If you consider yourself an investor or trader chances are you’re familiar with options. The chances are even higher, matter of fact, almost guaranteed that you have been solicited by some firm or website claiming to be the “Ultimate Options Trading Newsletter!” I can speak from personal experience that I come across these newsletters daily when logging into my gmail account.
The sad and unfortunate truth is buying options is for suckers. I wish there could be a better way to articulate it but there isn’t. Let’s break down why you shouldn’t ever buy options if you care about preserving your capital and making money.
What is an option?
An option is a contract that gives the buyer the right, but not the obligation, to buy or sell the underlying stock at a specific price on or before a certain date.
- If you buy a call, you have the right to buy the underlying stock at the strike price on or before the expiration date.
- If you buy a put, you have the right to sell the stock on or before expiration.
The idea behind an option doesn’t need to be over complicated. Let’s take a look at an analogy.
Example: Imagine the “Jones Family” finds a house that they would love to purchase. Unfortunately, they don’t have the money right now and won’t have the funds to buy it for another four months. But this isn’t a pair of Nikes we’re talking about, this is there dream house! They would absolutely hate for someone else to come and buy it while they are waiting for the funds to purchase there home. So the “Jones Family” talks to the current owner and negotiates a deal that gives them an option to buy the house in four months for a price of $250,000. Fantastic! Now nobody else can purchase their dream house and this gives them time to accumulate the necessary funds. The owner agrees, but for this option, he requires the Jones Family to pay him $4,000.
What is option premium?
When you buy an option, the price you pay is called the premium. The premium isn’t fixed and changes constantly, therefore the premium you pay today will likely be higher or lower than the premium yesterday or tomorrow. What those changing prices reflect is the give and take between what buyers are willing to pay and what sellers are willing to accept for the option. This is known as “The Market.”
Example: In our example above the owner agreed to give the “Jones Family” the option to purchase their dream house for $250,000. While the owner agreed, he required that they gave him a $4,000 no money back fee while he holds the property over the next four months. All parties agreed with the terms and you now officially have an options contract.
What is Time Decay?
The rate in which an option’s price (the premium) decreases in relation to the expiration date. Options are wasting assets which simply means their value decreases over time. This is due to the probability of the outcome becoming clearer to the market as the expiration date approaches.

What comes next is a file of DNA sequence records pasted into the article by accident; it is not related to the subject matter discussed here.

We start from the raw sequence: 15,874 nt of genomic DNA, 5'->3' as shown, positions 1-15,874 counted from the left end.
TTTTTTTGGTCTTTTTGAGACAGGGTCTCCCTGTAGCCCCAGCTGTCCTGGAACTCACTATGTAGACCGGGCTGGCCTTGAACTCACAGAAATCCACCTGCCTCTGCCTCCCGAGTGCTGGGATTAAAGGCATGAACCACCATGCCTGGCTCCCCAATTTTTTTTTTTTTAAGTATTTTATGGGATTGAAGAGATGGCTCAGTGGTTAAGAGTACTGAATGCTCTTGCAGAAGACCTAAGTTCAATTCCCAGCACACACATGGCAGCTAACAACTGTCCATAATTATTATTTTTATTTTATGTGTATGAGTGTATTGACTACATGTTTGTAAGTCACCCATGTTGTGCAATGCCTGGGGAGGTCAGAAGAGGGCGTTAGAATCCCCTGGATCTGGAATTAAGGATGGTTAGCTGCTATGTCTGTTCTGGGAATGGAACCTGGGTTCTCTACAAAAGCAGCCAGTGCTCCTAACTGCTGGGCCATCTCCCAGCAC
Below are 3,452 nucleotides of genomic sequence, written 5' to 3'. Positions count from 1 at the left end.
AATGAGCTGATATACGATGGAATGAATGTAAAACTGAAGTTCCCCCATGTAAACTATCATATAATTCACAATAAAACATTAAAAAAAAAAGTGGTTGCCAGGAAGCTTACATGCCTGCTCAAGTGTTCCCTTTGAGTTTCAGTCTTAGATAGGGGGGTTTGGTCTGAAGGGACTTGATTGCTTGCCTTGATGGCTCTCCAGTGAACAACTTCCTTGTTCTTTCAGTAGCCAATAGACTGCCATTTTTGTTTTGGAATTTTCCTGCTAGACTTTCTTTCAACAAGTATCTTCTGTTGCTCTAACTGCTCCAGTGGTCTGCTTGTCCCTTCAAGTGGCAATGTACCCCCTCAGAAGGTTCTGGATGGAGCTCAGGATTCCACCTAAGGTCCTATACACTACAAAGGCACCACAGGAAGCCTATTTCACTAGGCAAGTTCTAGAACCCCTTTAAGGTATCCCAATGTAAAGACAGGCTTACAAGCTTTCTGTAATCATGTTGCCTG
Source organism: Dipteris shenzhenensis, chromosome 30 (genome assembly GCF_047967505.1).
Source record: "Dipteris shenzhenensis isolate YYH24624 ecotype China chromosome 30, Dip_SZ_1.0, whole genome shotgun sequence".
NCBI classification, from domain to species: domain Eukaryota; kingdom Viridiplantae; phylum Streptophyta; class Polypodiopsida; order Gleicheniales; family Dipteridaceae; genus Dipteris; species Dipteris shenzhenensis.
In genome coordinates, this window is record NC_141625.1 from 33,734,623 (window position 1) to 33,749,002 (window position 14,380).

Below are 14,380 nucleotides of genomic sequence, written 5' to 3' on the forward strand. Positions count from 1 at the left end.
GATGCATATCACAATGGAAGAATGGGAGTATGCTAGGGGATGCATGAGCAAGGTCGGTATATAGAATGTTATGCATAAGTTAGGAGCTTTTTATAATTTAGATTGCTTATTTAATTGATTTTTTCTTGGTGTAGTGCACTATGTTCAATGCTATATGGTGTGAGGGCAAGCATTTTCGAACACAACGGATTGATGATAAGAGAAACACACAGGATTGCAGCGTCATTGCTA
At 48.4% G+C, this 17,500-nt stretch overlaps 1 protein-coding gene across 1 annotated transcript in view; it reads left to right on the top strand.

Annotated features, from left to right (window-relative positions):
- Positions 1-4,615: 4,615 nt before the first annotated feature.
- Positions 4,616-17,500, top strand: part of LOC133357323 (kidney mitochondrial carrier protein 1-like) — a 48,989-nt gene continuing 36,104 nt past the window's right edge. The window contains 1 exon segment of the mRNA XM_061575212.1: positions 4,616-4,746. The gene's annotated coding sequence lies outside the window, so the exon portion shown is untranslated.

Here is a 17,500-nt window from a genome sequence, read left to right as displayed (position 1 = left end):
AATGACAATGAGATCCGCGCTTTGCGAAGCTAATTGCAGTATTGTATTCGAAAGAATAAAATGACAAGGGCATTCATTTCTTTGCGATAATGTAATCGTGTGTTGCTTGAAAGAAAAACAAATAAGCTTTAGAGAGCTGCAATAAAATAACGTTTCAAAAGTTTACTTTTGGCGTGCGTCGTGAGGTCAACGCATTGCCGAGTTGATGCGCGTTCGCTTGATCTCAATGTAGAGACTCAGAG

Example: As 3 months go by the “Jones Family” talks to their realtor and learns the value of their dream house has barely increased, the market is now valuing the home at $251,000. A measly $1000 increase and it doesn’t look like it will increase much more in 30 days, in fact there is a better chance of the home appraising for less than $250,000 by that time frame. So they sit back and think to themselves “Geez, here we paid $4000 for this option contract but the price of the home only increased $1,000 and may even fall below the price we locked in. For all intents and purposes we are going to lose $3,000 or possibly our entire premium.”
Only one outcome is favorable…
The true value of an option is recognized the day of expiration. The value is determined by whether or not the option is “in the money” or “out of the money” at expiration. Basically this means:
- A call option is only profitable if the price of the underlying stock is above the strike price plus the option premium you paid for the option.
- A put option is only profitable if the price of the underlying stock is below the strike price in addition to the option premium you paid for the option.
Example: Four months is up!
- The “Jones Family” talks to their realtor and discovers the home is assessed at $252,000. This means that the true value of the option they purchased was $2,000. Therefore they unfortunately lost $2,000 in this deal that they cannot get back.
- Another possible outcome could have been the home was assessed at $245,000, therefore the value of their option would have been worthless as the home was less than the $250,000 purchase price they initially reserved the option to exercise.
- Let’s take this one step further, if their realtor had told them the assessed value of the home was $265,000 they would have made $11,000 from the deal. Remember they agreed to pay $250,000 for the home but now it is worth $15,000 more but they must subtract $4,000 they initially paid the seller for the options contract.
So from these 3 examples you can conclude the following:
- If the price of the house dropped in value; you lose money
- If the price of the house stayed about the same in value, you lose money
- If the price of the house increased substantially, you make money
That is a potential success rate of 1 out of 3, better known as a 33% chance. An awful metric in terms of investing! Remember the number one rule to investing is to never lose money!